At Town Hall Lanes, 32 glossy lanes await the rolling of palm-sized bowling balls towards the short, squat duckpins. Scores are kept by an automatic system, rather than old-school methods by hand and deliberate lies, and on Friday and Saturday nights, the lights turn low for cosmic bowling. Between games, players find refreshment at the lounge or arrange for a bowling party to celebrate birthdays or special events.
A Plus Tailors and Cleaners frees sullied shirts and blemished blouses from the burdens of being spotted in public—and also alters pants, suits, and gowns for personalized fits. A Plus technicians can remove spaghetti stains from dress shirts, coffee spots from ties, and saliva residue from hot-dog mascot costumes. Through the use of powerful detergents and tender hands, sweaters become filth-free ($3.75), black dresses get restored to mirror-seducing shapeliness ($7.90), and comforters are enabled to warm bodies without the lingering stench of gunpowder from attempts to celebrate the Fourth of July in bed (starting at $20).
Kickboxing classes deliver a knee to the face of fat, burning up to 860 calories an hour with the high-energy striking moves of martial arts and boxing. All four limbs get in on the bag-bludgeoning action at iLoveKickboxing as each class provides a full-body workout that tones arm, leg, and tentacle muscles while tightening the body’s core and improving balance. Hitting the heavy bags won't skin your knuckles once you don the included boxing gloves, which also double as excellent spring-loaded props for re-creating Three Stooges gags. Class times and dates vary based on location.
Bentley is a poodle–shih tzu mix with hair flowing down the floor. His distrust of strangers was so intense that he couldn't even go into a PetSmart without getting kicked out. The same story applied to Brodie, a rescued poodle, who snapped at every groomer he ever had. But because she was a certified trainer before becoming a groomer, Mandi Gorton could read their signals and knew when they just needed to chill out and when they needed to know they were safe. Now the two dogs are among the most well-behaved clients of The Green Paw Spa. As Gorton observes, dogs—like people—are just more agreeable when they know cookies and massages are coming.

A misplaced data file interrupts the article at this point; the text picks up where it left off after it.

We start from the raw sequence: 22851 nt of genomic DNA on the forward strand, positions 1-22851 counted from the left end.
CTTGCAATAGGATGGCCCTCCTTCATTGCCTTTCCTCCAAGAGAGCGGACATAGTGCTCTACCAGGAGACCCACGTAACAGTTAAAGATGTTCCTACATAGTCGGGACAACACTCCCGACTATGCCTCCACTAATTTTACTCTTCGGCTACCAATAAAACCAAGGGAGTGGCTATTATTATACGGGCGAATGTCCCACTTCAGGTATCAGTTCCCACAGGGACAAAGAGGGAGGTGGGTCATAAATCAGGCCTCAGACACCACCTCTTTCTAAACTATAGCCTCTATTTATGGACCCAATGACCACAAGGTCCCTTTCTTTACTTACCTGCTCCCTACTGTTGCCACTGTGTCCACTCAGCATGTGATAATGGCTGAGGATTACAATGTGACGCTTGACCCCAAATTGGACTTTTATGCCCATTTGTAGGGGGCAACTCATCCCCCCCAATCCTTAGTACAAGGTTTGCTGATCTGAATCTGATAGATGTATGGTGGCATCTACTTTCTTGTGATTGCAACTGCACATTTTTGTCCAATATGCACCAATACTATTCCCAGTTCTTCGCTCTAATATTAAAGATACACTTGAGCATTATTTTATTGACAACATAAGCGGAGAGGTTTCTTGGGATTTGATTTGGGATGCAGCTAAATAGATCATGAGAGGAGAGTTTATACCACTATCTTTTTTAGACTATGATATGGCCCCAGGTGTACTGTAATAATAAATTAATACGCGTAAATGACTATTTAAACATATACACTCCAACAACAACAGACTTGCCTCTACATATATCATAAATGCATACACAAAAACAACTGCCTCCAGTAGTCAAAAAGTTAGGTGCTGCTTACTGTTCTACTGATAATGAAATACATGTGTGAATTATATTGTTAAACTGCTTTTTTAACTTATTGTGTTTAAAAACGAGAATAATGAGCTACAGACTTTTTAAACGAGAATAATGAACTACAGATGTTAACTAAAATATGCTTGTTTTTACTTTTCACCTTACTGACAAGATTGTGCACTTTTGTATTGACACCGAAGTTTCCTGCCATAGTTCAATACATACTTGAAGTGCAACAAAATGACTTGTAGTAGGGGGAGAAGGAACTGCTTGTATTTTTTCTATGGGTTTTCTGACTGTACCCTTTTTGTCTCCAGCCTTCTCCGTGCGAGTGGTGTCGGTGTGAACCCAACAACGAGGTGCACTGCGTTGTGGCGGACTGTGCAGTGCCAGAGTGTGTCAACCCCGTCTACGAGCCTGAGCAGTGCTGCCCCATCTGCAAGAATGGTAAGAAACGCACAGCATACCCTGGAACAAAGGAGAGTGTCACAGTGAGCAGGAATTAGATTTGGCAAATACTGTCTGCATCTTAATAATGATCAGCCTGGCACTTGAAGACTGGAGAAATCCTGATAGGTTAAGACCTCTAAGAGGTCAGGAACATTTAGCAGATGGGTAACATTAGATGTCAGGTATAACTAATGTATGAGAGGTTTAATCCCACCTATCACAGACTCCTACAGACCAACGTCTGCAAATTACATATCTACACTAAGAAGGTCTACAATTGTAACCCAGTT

When Gorton describes The Green Paw Spa as a "holistic pet salon," she means every word. Each appointment begins with Gorton bringing the furry client to a relaxed state. Then she starts pampering with organic, biodegradable shampoos and conditioners. Her own dog, a border collie mix named Wamba, has allergies so intense that just the air of a traditional grooming salon causes her to break out in hives. So to help keep her and all dogs healthy, Gorton bans harsh chemicals from the spa, right down to the furniture, which is made of recycled materials. In fact, the South Bark blueberry facial she uses is so pure that it's edible, which probably explains why most dogs don't mind having it worked into their snouts. Further eco-friendly touches include a bathing system that uses approximately 2 gallons of water to wash a dog, compared to the 10–15 gallons used by traditional baths, and a pet taxi that carpools companions back and forth from their homes to save owners gas and let dogs brag to their friends about having a chauffer.
Rhode Island Bartending School prepares its students for real-world employment by giving them the practical skills they will need on both sides of the bar. During the 28-hour training courses, the instructors combine short lectures with plenty of hands-on practice during classes with no more than 20 students. Attendees learn to create 50 popular cocktails using the fully stocked practice bar's assortment of simulated spirits and imaginary ice cubes. Additionally, these courses cover day-to-day skills, such as bar management, inventory control, customer-service techniques, and a thorough understanding of different types of beer, liquors, and wines.
After putting their heads together back in 2005, sisters Lynn Grissom and Susan Bucci came to open the first Little Gym in Rhode Island. The concept was simple: positively impact kids by helping build confidence and self-esteem through noncompetitive, fun classes. The result was a curriculum-based program that got kids aged 4 months to 12 years active through a variety of classes. At the Smithfield location, instructors focus on "movement, music, learning, and laughter," during courses held six days a week.